I considered the similarities between Nika’s situation and mine. We’d both fallen for military men first, had kept a long distance relationship with them for years, before finding someone to love closer to home. Yet it wasn’t a matter of convenience that effected the change in loyalties, the change of hearts. Rather, attachment in their absence suffered under the daily presence of other individuals. Circumstances and human nature conspired to interfere. Mike and Brian had both substantially changed--mentally and physically--through events beyond their control, and the end results when we finally caught up with them had opened a chasm we couldn’t cross. Joshua and Arden had been there to pick up the pieces that were left behind. Of course, it wasn’t as simple as that, but it was the gist of it. Furthermore, I’d already had to choose between Mike and Joshua. I knew how hellish it could be and I fully understood Nika’s reluctance to do the same.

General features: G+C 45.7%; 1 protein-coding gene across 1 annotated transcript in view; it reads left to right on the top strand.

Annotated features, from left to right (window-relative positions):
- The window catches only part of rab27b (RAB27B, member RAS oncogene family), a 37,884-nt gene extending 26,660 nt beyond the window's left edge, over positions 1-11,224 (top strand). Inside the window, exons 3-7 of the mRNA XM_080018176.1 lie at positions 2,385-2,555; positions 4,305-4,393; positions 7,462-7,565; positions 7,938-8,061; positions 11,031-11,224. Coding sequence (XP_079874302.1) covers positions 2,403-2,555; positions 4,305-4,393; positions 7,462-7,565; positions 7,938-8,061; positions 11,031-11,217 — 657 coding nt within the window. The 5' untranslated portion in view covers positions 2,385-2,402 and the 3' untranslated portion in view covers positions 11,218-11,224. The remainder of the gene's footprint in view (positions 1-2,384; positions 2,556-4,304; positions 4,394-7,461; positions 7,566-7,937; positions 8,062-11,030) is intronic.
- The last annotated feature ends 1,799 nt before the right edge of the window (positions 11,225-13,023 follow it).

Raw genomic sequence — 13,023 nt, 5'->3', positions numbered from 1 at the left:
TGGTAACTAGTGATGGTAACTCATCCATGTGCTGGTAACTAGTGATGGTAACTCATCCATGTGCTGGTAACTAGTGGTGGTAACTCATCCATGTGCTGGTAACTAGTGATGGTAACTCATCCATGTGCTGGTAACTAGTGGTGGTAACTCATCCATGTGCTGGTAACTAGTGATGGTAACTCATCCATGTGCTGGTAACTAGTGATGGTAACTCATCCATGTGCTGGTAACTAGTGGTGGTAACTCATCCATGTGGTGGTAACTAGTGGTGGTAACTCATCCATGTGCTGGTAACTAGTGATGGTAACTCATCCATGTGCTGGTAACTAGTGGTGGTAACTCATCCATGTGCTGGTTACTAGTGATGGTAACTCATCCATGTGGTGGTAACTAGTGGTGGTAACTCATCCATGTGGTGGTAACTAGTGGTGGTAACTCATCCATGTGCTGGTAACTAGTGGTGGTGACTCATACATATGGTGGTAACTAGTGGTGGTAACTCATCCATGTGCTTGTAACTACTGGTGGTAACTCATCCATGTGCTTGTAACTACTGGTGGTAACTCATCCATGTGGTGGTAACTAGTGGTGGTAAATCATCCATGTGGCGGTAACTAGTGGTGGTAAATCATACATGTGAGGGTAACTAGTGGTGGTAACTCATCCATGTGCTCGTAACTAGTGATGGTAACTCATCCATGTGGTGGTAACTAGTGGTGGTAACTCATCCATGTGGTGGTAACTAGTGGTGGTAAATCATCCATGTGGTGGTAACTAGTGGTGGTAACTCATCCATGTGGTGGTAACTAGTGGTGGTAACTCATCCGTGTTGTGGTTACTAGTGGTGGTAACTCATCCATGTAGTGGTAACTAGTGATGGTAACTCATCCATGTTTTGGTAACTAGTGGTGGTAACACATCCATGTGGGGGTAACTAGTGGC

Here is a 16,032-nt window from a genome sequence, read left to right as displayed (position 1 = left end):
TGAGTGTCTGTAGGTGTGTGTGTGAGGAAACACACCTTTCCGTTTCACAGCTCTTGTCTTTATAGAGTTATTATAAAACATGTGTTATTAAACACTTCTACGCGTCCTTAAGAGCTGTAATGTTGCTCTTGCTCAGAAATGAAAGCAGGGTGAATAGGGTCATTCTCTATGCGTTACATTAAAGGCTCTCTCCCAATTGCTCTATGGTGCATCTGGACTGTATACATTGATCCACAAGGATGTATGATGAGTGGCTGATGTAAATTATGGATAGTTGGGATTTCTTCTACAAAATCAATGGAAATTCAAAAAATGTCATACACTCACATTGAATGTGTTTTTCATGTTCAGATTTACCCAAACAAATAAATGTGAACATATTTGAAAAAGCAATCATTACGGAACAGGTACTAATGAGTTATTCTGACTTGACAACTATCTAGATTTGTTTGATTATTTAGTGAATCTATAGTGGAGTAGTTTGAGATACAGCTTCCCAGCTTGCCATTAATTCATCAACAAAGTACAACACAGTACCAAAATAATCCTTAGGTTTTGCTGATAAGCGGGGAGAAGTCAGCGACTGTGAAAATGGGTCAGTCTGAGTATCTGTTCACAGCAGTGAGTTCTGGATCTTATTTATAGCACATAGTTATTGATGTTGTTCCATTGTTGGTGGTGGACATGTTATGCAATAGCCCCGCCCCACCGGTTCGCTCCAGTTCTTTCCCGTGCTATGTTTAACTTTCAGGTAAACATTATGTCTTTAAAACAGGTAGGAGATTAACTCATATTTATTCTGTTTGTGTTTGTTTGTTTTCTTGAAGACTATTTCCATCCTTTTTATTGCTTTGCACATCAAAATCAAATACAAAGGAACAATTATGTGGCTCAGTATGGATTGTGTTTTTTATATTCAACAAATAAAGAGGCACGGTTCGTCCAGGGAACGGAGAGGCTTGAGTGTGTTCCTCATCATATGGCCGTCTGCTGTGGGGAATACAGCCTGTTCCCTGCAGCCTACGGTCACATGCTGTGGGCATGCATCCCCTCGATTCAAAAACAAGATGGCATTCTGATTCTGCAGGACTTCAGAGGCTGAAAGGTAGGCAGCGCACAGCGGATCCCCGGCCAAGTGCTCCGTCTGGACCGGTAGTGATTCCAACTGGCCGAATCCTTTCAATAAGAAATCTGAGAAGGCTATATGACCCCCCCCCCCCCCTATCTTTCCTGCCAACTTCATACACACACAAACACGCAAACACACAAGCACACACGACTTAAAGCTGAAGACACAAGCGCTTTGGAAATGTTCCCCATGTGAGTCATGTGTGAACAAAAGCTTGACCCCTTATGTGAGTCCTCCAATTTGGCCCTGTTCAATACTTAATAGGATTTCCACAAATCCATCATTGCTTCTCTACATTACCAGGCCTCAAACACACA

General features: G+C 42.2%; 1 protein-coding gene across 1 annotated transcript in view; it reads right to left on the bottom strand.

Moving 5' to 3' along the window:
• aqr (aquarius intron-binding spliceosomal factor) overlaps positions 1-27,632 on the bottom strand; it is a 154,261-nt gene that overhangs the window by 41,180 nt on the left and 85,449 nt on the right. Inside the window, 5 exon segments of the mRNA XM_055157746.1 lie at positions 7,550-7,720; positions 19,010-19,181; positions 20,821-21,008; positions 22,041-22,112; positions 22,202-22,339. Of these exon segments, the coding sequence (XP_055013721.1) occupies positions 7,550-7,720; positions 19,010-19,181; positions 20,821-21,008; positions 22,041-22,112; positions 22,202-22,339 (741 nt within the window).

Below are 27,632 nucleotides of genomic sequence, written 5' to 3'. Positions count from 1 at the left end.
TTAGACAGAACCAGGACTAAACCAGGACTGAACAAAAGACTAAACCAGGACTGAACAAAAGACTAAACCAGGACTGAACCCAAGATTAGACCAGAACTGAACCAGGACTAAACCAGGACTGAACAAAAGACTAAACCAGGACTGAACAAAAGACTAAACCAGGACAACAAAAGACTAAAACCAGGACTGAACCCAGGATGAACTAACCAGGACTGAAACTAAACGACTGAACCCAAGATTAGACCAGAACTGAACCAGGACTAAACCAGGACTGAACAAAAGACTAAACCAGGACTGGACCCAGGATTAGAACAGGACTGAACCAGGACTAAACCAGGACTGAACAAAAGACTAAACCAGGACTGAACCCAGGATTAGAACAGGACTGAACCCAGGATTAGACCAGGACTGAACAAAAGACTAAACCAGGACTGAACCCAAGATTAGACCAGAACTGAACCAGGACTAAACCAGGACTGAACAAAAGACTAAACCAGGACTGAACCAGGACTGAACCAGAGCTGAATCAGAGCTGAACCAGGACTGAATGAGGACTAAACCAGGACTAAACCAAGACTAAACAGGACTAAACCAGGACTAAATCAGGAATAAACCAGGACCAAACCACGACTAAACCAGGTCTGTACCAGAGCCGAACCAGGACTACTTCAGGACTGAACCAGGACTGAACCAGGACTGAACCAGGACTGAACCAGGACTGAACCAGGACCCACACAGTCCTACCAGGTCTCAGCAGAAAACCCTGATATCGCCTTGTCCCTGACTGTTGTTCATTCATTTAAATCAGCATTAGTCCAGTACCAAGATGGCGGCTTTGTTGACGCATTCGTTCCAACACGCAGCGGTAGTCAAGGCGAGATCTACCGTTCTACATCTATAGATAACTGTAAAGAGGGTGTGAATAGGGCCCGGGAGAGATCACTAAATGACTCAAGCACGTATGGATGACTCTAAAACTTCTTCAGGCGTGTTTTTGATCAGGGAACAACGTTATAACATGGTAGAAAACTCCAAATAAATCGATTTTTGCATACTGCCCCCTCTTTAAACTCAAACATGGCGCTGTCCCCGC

“For your sake and Arden’s, I hope it never comes to that.”
Nika smiled. “In some ways, life would just be simpler if I followed your lead. But... I won’t.” She winked. “You keep trying to mess your own life up too much.” She jerked her chin. “Go hit engineering for a while. Stay away from the monitors. I’ll let you know when it’s over.” She turned and headed back toward the bridge. “Get some rest -- he’s gonna be pissed if you’re mollycoddling him when he gets out.”
“Yes, ma’am.” I pushed away from the table and went to the engine room as ordered. Everything was running smoothly, unlike myself. I wasn’t needed here. I briefly considered finding something to finick with, some makework task to distract me from the events unfolding in the airlock, but I couldn’t do it. Swallowing past the bitterness lingering on my tongue, I quit engineering and hit the showers instead. Nika suggested getting some rest and the idea of having the hot water pound the day off me had its appeal. Twenty minutes later found me back in my quarters unsuccessfully trying to relax.